Preface xi Acknowledgments xv SECTION I MEASUREMENT: THE SOLUTION EXISTS 1 CHAPTER 1 Intangibles and the Challenge 3 Yes, I Mean Anything 5 The Proposal 6 CHAPTER 2 An Intuitive Measurement Habit: Eratosthenes, Enrico, and Emily 9 How an Ancient Greek Measured the Size of Earth 10 Estimating: Be Like Fermi 11 Experiments: Not Just for Adults 13 Notes on What to Learn from Eratosthenes, Enrico, and Emily 18 CHAPTER 3 The Illusion of Intangibles: Why Immeasurables Aren't 21 The Concept of Measurement 22 The Object of Measurement 26 The Methods of Measurement 28 Economic Objections to Measurement 35 The Broader Objection to the Usefulness of Statistics 37 Ethical Objections to Measurement 39 Toward a Universal Approach to Measurement 41 SECTION II BEFORE YOU MEASURE 45 CHAPTER 4 Clarifying the Measurement Problem 47 Getting the Language Right: What Uncertainty and Risk Really Mean 49 Examples of Clarification: Lessons for Business from, of All Places, Government 51 CHAPTER 5 Calibrated Estimates: How Much Do You Know Now ? 57 Calibration Exercise 59 Further Improvements on Calibration 64 Conceptual Obstacles to Calibration 65 The Effects of Calibration 71 CHAPTER 6 Measuring Risk through Modeling 79 How Not to Measure Risk 79 Real Risk Analysis: The Monte Carlo 81 An Example of the Monte Carlo Method and Risk 82 Tools and Other Resources for Monte Carlo Simulations 91 The Risk Paradox and the Need for Better Risk Analysis 93 CHAPTER 7 Measuring the Value of Information 99 The Chance of Being Wrong and the Cost of Being Wrong: Expected Opportunity Loss 100 The Value of Information for Ranges 103 The Imperfect World: The Value of Partial Uncertainty Reduction 107 The Epiphany Equation: How the Value of Information Changes Everything 110 Summarizing Uncertainty, Risk, and Information Value: The First Measurements 114 SECTION III MEASUREMENT METHODS 117 CHAPTER 8 The Transition: From What to Measure to How to Measure 119 Tools of Observation: Introduction to the Instrument of Measurement 120 Decomposition 124 Secondary Research: Assuming You Weren't the First to Measure It 127 The Basic Methods of Observation: If One Doesn't Work, Try the Next 128 Measure Just Enough 131 Consider the Error 132 Choose and Design the Instrument 136 CHAPTER 9 Sampling Reality: How Observing Some Things Tells Us about All Things 139 Building an Intuition for Random Sampling: The Jelly Bean Example 141 A Little about Little Samples: A Beer Brewer's Approach 142 Statistical Significance: A Matter of Degree 145 When Outliers Matter Most 148 The Easiest Sample Statistics Ever 150 A Biased Sample of Sampling Methods 153 Measure to the Threshold 162 Experiment 165 Seeing Relationships in the Data: An Introduction to Regression Modeling 169 One Thing We Haven't Discussed-and Why 174 CHAPTER 10 Bayes: Adding to What You Know Now 177 Simple Bayesian Statistics 178 Using Your Natural Bayesian Instinct 181 Heterogeneous Benchmarking: A Brand Damage Application 187 Bayesian Inversion for Ranges: An Overview 190 Bayesian Inversion for Ranges: The Details 193 The Lessons of Bayes 196 SECTION IV BEYOND THE BASICS 201 CHAPTER 11 Preference and Attitudes: The Softer Side of Measurement 203 Observing Opinions, Values, and the Pursuit of Happiness 203 A Willingness to Pay: Measuring Value via Trade-offs 207 Putting It All on the Line: Quantifying Risk Tolerance 211 Quantifying Subjective Trade-offs: Dealing with Multiple Conflicting Preferences 214 Keeping the Big Picture in Mind: Profit Maximization versus Purely Subjective Trade-offs 218 CHAPTER 12 The Ultimate Measurement Instrument: Human Judges 221 Homo absurdus : The Weird Reasons behind Our Decisions 222 Getting Organized: A Performance Evaluation Example 227 Surprisingly Simple Linear Models 228 How to Standardize Any Evaluation: Rasch Models 230 Removing Human Inconsistency: The Lens Model 234 Panacea or Placebo?: Questionable Methods of Measurement 238 Comparing the Methods 246 CHAPTER 13 New Measurement Instruments for Management 251 The Twenty-First-Century Tracker: Keeping Tabs with Technology 251 Measuring the World: The Internet as an Instrument 254 Prediction Markets: A Dynamic Aggregation of Opinions 257 CHAPTER 14 A Universal Measurement Method: Applied Information Economics 265 Bringing the Pieces Together 266 Case: The Value of the System that Monitors Your Drinking Water 270 Case: Forecasting Fuel for the Marine Corps 275 Ideas for Getting Started: A Few Final Examples 281 Summarizing the Philosophy 287 APPENDIX Calibration Tests (and Their Answers) 289 Index 299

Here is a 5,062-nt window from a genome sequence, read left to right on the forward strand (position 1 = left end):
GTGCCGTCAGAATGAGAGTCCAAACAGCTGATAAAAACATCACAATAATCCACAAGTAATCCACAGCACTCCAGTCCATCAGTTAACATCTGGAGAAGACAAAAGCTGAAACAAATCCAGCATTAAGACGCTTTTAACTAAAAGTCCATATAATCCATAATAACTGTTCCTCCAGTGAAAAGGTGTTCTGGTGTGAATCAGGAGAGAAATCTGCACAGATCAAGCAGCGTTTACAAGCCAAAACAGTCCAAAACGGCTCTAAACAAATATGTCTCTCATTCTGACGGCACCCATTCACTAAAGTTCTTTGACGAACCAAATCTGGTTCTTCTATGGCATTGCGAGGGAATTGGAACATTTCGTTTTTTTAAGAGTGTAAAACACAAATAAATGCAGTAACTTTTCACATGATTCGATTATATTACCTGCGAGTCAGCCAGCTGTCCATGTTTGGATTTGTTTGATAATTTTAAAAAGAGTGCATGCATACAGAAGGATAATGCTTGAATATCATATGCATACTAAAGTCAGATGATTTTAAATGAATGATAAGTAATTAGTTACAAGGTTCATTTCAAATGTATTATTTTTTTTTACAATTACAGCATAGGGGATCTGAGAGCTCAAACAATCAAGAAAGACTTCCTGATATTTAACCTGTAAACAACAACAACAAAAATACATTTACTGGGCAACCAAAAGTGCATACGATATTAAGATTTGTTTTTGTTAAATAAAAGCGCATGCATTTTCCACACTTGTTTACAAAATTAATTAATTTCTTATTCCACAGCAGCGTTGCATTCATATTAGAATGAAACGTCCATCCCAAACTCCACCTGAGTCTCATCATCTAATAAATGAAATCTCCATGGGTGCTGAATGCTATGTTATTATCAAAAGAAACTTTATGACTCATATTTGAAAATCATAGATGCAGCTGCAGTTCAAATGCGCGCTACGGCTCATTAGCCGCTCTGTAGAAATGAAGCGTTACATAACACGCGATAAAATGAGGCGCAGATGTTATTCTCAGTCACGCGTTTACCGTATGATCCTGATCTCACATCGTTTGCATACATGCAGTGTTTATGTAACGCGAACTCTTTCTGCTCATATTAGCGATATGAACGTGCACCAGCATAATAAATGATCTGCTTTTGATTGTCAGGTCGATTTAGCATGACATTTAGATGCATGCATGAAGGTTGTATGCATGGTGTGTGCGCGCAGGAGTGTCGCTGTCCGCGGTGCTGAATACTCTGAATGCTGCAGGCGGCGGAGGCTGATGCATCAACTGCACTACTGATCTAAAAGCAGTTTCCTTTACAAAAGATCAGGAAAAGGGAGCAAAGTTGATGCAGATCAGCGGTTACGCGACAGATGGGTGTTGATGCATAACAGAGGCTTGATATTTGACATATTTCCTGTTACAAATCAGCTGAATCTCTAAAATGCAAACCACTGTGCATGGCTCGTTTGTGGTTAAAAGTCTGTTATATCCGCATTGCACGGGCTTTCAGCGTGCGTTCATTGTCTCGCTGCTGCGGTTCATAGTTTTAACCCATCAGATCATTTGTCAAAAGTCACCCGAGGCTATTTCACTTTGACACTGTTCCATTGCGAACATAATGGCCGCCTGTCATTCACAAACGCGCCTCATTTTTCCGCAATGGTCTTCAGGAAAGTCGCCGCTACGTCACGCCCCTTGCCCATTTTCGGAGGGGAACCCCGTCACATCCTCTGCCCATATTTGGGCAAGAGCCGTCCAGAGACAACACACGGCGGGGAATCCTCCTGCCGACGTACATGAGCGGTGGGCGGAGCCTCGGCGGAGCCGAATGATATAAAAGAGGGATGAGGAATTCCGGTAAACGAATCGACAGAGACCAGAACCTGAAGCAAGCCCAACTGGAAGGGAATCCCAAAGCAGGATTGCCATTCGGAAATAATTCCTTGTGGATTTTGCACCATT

Zusätzliche Informationen

How to Measure Anything: Finding the Value of Intangibles in Business Douglas W. Hubbard